Duncan J. D. Smith, Urban Explorer, travel writer, historian, and photographer
Born in Sheffield, England in 1960, Duncan J. D. Smith has been exploring for as long as he can remember. Inspired after seeing the grave of a Roman soldier in his grandparents’ garden he opened his own museum, and went on to read Ancient History and Archaeology at Birmingham University. In his spare time he explored the north of England with his father Trevor, and between them they wrote a handful of successful books.
After several years in the publishing industry (including a stint as sales manager for Lonely Planet) Duncan became the Urban Explorer, and embarked on an extended adventure to uncover and record the hidden corners of Europe. His findings are being published in the ground breaking “Only in…” series of guidebooks, in which he reveals European cities from hidden perspectives.
Also a regular visitor to Africa and the Middle East, Duncan generates illustrated material for publication prompted by the places and peoples he encounters. In his spare time he indulges his interest in the history of exploration and the vintage travel writing associated with it.
Described as “the thinking man’s exploratory investigator” Duncan is based in England and Central Europe, and is a Fellow of the Royal Geographical Society.
Who do you think was the most influential explorer in history and why?
For me the explorers par excellence were James Cook (1728-1779) and Alexander von Humboldt (1769-1859). Cook because he took so many talented companions on his journeys and respected the traditions of the peoples he encountered, and Humboldt for contributing to so many different fields of knowledge. I believe that modern explorers can still learn from both of them.
What is your favourite exploration book and why?
I regularly re-read the journal of Captain Scott’s last expedition. The Irish Times called it “the mother of all books about walking”, and they were right. The bravery of man and beast pitted against insuperable odds shines through in this lyrical paean to bold ambition, dogged determination, and wearied resignation, as the Antarctic winter puts a halt to their 1,766-mile round trip, just eleven miles short of the next food depot.
What is your favourite exploration film and why?
Frank Capra’s “Lost Horizon” (1937) in which an aeroplane carrying a British diplomat crashes in the Himalayas. Rescued by Tibetan monks he is taken to a Lamasery protected by mountains from the outside world. The monks reveal a Utopian society, a Shangri-La, where the fruits of man’s labours can be preserved from the ravages of war, and man himself can live longer and in peace. The book on which the film is based was written by James Hilton (1900-1954), who was inspired by reading National Geographic. A longheld ambition of mine is to travel in the footsteps of the great plant hunter Frank Kingdon-Ward (1885-1958), who was one of the first Westerners to penetrate the Tsangpo Gorge in Tibet, the world’s steepest. For Buddhist pilgrims it is a portal to an earthly paradise; for the rest of us it is the Shangri-La of “Lost Horizon”.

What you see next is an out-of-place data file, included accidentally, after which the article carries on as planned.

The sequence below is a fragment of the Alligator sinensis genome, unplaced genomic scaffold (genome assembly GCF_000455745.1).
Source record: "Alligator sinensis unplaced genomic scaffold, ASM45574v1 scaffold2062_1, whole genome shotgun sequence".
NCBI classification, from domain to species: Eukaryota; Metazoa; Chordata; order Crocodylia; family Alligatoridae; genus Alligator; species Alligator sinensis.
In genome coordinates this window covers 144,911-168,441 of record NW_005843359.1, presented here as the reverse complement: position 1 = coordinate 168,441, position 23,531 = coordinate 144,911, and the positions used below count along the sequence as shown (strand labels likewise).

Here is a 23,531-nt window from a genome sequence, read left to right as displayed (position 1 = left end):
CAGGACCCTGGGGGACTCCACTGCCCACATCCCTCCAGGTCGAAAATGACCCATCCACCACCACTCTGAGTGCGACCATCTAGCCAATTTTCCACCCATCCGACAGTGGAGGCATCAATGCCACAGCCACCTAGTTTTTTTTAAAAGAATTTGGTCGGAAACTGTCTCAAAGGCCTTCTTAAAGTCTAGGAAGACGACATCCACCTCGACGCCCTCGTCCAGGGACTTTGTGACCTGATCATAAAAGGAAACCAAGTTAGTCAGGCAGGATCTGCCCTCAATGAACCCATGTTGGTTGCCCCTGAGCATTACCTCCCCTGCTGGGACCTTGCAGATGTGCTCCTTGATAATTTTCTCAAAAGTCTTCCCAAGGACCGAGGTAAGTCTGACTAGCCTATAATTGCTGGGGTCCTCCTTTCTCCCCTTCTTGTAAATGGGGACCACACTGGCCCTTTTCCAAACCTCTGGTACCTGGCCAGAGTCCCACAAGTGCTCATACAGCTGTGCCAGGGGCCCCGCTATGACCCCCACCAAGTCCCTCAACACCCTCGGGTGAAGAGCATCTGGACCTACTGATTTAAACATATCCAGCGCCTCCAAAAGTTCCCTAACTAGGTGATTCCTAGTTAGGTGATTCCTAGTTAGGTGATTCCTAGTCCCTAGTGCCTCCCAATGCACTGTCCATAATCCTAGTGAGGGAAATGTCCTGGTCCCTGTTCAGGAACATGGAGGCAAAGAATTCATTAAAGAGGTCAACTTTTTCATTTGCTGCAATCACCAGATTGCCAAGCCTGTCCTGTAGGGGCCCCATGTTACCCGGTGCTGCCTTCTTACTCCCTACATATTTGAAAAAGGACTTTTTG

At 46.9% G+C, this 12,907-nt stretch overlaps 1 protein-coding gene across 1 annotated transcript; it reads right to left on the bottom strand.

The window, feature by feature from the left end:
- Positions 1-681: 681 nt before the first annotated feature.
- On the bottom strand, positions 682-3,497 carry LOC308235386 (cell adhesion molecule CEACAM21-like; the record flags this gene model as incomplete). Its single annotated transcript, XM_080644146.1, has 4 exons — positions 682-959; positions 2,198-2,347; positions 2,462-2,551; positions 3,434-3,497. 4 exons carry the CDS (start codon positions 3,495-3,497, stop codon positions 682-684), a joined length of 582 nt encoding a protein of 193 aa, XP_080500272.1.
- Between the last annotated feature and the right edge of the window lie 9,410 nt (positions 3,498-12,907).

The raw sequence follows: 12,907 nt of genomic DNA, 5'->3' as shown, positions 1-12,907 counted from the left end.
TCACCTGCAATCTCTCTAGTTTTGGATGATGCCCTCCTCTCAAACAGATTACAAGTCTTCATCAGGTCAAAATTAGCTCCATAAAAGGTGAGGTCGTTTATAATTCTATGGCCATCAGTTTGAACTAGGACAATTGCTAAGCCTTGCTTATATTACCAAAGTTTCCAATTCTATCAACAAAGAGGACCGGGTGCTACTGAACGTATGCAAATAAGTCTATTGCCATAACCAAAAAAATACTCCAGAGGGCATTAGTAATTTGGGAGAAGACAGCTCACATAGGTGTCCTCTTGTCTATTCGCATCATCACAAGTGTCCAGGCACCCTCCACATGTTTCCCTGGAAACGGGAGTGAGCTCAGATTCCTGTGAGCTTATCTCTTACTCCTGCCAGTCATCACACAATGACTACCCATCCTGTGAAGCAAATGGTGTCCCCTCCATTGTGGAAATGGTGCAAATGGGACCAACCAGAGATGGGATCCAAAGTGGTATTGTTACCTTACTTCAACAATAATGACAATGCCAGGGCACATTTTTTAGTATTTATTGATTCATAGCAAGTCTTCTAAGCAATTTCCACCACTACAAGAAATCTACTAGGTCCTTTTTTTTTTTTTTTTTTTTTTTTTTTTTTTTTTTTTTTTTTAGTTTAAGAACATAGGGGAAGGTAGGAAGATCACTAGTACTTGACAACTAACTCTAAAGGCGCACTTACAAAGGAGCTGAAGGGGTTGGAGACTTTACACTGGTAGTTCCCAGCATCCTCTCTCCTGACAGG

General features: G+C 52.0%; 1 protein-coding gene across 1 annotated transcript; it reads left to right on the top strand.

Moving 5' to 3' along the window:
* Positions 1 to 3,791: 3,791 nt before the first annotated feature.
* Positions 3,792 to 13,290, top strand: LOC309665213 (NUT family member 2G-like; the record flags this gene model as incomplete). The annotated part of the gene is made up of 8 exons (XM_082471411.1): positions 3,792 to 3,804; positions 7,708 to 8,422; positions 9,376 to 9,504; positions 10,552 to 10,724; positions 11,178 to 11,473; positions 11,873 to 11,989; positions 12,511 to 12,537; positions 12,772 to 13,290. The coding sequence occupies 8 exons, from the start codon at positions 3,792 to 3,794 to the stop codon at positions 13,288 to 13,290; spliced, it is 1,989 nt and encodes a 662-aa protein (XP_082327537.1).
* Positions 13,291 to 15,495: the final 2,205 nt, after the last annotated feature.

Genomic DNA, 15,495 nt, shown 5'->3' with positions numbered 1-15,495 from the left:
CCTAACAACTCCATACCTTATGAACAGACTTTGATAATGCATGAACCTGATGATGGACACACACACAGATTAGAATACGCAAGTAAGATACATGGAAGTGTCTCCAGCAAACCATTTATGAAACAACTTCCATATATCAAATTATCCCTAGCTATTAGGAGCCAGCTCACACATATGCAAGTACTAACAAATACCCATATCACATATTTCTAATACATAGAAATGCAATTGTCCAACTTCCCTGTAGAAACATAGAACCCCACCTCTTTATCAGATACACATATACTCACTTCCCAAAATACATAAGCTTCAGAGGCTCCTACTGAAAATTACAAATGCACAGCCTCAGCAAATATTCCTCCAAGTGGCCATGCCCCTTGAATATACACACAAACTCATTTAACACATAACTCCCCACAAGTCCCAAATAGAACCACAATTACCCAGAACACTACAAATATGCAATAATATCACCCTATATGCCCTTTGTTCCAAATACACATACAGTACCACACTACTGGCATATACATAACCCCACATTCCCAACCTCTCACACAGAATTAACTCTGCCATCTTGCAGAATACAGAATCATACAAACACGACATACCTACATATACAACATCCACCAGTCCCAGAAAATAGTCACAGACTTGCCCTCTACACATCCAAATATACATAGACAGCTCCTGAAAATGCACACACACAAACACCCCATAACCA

What was the most dangerous situation you survived?
Two episodes spring to mind, although neither were necessarily life threatening. During an archaeological trip to the Greek Peloponnese in the 1980s I was attacked by a swarm of very aggressive bees whilst exploring a Late Bronze Age tomb. They were aroused by the flash on my camera. At the time it seemed all very Indiana Jones! More recently, during an extensive foray into the highlands of Northern Ethiopia, my driver was almost shunted off a mountain road by a rogue truck driver. I also once collapsed in the tomb of Tutankhamun but that story is for another time…
What is the single greatest change you have witnessed in the exploration world since you began?
The shift in global opinions since the September 11 attacks in New York has had a considerable impact on the whys and wherefores of modern exploration. Past cultural sensitivities have justifiably been thrown up for re-discussion, and countries which people should have known much more about have been thrust belatedly into the limelight. Despite the inexorable advance of the Internet it seems that general knowledge about people and places has not kept pace, and today’s explorers can help correct this. I believe that explorers have an important part to play in the world post 9/11.
What piece of equipment always goes with you?
A small bottle of Schnapps. I’ve learned over the years that nothing ruins the pleasure of an expedition quite like an upset stomach, and one way of avoiding it is to take a sip of Schnapps before and after every meal. It goes without saying that a good map is indispensable, too. After all, as the desert traveller Rosita Forbes remarked: “A map represents the other side of the horizon where everything is possible”.
What would you tell young explorers to be wary of?
Moving too quickly and not leaving a good part of oneself at home. When exploring a city, for example, the psychogeographer Iain Sinclair recommends “drifting purposefully… allowing the fiction of an underlying pattern to reveal itself”. The indomitable travel writer Freya Stark goes further by stating that “One can only really travel if one lets oneself go and takes what every place brings without trying to turn it into a healthy private pattern of one’s own.” I would second both opinions.
Which of your achievements do you think will be most remembered?
As a travel writer it would be nice to think that my books might outlive me. If so I’d be very gratified to think that I’d encouraged at least a few people to really get under the skin of a place and its people, and to be changed by the experience. After all, as the old Chinese proverb goes: “He who returns from a journey is not the same as he who left”. That for me is the essence of exploration.
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